I see some potential liability for the real estate offices too. Eventually a client will receive a poor home inspection and find out about the requirements to be on the real estate "preferred vendor" list. Do you think that client will be upset if he/she finds out their Realtor only referred home inspectors that were willing to pay to be on a list?

Another question was about a real estate company that said they are only going to refer home inspectors that provide them with copies of the inspector's E&O (errors and omissions) and disability insurance. Although the home inspector is not "paying" for these referrals, there are problems with this program. First, E&O and disability are not required by Arizona for certified home inspectors, so the real estate company is requiring insurance that many home inspectors do not have. This may be construed as a preferred vendor program because it discriminates against certified home inspectors that have met all state requirements for certification.

To my knowledge, the BTR has not addressed a program exactly like this. Most home inspectors feel it is not ethical. If a home inspector is a member of a professional organization, he/she had better check the Code of Ethics of the organization. The American Society of Home Inspectors has a national Code of Ethics Committee. They received a request for interpretation for a case very similar to this. The last paragraph of the committee's reply follows:

"Participating in such an agreement does not comply with second paragraph of the Code of Ethics to avoid conflicts of interest and is contrary to Code of Ethics paragraph #2 to act in good faith toward each client because clients would assume referrals are based on competence, not on a hidden protection to the realty company."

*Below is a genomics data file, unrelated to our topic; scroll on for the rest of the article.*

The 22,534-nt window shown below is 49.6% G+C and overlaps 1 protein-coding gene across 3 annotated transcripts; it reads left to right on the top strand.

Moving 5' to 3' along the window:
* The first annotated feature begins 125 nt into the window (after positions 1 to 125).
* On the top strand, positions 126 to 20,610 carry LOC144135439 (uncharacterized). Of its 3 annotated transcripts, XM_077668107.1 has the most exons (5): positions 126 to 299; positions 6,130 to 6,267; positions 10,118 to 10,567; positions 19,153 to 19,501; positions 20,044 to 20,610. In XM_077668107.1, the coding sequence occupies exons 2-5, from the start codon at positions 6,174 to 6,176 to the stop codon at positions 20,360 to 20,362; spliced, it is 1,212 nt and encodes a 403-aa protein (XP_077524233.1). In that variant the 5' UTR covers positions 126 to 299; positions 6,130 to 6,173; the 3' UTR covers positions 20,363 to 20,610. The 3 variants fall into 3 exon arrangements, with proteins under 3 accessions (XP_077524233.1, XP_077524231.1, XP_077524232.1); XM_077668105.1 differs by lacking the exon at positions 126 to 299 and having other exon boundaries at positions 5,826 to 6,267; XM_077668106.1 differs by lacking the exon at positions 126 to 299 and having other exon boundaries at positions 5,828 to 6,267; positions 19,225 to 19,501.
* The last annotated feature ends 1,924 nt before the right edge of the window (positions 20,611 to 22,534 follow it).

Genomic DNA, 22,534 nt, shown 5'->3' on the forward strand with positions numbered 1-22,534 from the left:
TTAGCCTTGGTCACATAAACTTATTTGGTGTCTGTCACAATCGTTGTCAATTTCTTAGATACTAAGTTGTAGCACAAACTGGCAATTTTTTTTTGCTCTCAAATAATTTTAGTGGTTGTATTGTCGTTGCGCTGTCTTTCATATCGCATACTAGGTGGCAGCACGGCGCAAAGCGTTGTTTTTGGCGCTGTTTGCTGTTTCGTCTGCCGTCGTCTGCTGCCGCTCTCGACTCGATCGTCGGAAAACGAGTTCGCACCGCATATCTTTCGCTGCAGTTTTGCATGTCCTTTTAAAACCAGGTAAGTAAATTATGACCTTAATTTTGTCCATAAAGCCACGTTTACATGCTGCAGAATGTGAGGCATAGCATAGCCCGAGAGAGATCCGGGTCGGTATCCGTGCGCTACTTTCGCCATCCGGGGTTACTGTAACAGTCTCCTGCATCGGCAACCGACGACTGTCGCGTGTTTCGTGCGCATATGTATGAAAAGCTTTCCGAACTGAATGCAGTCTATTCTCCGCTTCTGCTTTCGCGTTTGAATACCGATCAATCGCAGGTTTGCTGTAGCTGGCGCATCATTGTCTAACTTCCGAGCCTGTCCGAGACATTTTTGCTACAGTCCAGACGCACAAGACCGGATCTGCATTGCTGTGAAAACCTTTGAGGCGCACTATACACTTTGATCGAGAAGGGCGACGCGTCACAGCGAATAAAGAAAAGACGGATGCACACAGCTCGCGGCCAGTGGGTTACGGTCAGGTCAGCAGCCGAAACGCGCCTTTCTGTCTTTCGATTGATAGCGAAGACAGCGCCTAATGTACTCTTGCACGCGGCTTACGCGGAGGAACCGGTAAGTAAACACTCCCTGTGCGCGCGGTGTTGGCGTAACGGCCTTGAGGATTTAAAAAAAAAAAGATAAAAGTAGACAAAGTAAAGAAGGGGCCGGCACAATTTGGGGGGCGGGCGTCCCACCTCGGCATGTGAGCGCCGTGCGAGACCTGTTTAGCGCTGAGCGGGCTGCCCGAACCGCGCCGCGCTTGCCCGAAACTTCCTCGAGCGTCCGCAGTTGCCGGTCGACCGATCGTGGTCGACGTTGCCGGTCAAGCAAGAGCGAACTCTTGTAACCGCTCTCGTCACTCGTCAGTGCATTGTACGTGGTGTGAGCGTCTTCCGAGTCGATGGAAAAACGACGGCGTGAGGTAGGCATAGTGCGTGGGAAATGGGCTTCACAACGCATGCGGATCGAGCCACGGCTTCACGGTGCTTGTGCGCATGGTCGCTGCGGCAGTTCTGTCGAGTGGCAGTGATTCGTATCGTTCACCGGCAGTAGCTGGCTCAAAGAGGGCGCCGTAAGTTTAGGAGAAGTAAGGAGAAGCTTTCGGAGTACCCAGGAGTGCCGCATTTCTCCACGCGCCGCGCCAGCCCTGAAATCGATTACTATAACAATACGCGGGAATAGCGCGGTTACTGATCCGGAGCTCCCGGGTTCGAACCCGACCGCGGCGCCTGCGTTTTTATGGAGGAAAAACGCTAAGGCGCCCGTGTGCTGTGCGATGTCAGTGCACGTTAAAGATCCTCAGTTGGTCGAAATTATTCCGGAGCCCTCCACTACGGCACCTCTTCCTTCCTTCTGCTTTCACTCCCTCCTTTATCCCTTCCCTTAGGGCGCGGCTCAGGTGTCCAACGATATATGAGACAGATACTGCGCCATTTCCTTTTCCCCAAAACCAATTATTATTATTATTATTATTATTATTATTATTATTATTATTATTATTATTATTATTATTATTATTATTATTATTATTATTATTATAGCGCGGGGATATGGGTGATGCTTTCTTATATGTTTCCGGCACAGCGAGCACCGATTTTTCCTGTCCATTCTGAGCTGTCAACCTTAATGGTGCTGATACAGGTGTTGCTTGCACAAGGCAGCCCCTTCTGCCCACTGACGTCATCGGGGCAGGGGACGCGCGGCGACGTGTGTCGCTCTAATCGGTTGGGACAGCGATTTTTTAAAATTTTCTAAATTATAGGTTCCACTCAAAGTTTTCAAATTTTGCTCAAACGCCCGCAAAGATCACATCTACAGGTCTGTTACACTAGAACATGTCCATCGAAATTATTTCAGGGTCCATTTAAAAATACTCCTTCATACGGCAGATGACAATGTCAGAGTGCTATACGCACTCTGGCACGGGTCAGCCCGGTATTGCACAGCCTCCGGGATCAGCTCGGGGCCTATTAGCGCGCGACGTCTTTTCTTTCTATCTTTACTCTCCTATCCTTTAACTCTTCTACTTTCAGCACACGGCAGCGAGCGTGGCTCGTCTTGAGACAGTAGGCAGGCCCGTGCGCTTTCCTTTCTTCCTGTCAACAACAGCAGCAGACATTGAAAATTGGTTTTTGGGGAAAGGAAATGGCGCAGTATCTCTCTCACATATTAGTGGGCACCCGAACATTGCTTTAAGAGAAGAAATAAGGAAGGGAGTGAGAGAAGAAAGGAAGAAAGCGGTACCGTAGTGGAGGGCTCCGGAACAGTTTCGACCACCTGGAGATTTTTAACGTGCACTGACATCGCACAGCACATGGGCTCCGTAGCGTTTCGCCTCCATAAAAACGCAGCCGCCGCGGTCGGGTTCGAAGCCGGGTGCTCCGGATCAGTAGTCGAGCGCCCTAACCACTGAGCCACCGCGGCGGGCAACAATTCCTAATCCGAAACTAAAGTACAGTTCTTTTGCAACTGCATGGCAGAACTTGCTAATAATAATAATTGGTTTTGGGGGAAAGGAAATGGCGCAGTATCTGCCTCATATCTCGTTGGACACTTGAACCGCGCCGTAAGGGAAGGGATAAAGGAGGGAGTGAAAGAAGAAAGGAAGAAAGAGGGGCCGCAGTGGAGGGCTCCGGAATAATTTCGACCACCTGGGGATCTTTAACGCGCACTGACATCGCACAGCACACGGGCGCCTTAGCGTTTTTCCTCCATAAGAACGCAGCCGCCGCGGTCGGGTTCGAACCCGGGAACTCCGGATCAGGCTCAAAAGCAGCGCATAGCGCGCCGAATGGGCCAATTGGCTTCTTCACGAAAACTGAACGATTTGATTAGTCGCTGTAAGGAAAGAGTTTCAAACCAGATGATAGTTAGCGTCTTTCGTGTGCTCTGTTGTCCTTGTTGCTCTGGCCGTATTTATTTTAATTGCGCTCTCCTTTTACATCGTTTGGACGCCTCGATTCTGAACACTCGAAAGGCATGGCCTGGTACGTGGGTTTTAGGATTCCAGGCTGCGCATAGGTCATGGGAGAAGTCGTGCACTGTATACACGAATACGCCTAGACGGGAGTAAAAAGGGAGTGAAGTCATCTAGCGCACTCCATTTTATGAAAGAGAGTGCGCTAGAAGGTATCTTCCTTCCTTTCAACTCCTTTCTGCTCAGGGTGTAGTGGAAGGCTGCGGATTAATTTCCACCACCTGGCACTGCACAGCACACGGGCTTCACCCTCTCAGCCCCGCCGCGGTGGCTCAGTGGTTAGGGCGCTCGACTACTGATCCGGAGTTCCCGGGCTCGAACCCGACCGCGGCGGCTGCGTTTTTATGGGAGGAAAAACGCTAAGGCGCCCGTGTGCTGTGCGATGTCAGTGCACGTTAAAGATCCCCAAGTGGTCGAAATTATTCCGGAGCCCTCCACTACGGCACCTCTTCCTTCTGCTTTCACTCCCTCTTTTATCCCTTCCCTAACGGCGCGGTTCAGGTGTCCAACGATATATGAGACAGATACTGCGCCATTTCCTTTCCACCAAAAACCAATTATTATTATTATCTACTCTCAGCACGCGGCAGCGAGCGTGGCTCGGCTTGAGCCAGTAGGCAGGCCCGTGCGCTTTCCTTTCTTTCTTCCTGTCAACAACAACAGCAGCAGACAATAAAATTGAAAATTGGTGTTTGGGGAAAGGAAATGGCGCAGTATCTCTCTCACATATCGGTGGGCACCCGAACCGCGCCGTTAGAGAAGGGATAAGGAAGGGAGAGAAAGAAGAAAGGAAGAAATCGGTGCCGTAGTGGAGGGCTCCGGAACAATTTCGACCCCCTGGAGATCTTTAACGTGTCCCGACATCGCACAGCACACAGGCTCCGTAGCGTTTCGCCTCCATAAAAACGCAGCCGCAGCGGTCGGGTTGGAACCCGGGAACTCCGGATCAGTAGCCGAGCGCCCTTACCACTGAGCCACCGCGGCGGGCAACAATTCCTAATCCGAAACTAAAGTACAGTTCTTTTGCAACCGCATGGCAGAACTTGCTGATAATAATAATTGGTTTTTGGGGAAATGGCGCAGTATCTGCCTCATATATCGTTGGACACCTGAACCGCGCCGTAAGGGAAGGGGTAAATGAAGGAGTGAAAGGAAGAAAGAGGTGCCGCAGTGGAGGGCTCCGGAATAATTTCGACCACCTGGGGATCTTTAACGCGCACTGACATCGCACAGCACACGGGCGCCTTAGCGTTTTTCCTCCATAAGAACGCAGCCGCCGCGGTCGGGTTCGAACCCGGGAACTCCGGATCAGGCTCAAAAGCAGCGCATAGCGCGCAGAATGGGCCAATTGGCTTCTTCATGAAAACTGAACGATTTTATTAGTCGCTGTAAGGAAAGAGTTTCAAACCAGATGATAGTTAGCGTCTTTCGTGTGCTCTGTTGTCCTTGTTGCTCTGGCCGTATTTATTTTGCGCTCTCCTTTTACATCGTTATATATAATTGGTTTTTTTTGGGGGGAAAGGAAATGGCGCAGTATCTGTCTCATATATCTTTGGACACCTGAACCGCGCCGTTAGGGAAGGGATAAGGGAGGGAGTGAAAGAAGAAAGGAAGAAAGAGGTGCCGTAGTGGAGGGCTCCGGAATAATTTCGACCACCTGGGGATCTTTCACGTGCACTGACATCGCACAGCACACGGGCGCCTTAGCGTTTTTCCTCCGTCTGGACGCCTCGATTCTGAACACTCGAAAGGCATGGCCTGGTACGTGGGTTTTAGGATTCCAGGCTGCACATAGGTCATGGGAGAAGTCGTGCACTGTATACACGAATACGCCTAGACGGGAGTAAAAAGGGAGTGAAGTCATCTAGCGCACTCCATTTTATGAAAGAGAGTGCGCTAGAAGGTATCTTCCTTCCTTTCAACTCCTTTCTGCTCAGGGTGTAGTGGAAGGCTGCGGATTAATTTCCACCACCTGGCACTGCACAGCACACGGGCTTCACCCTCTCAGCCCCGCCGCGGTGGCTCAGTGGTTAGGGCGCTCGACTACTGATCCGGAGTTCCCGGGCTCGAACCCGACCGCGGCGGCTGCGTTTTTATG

These programs can also be misleading to the consumer. I can understand a Real Estate Office wanting to make sure any home inspectors they recommend are competent and have met all the state requirements for certification. But requiring proof of insurances that are not required by the state is, in my humble opinion, not reasonable or fair. I would not hesitate to provide copies of my insurance to a potential client, but I will not provide this to a Real Estate office.

Litmus test

Here's the litmus test for inspectors: Say you miss something on an inspection, and it's an honest mistake. Now say the client finds out you are participating in a preferred vendor program with the real estate office that referred you. Might not that client be suspicious that your inspection may have been affected by this agreement? This is why the BTR does not allow these programs. If you are an honest inspector you will avoid programs that could put doubts in the mind of the consumer, whether the doubts are valid or not.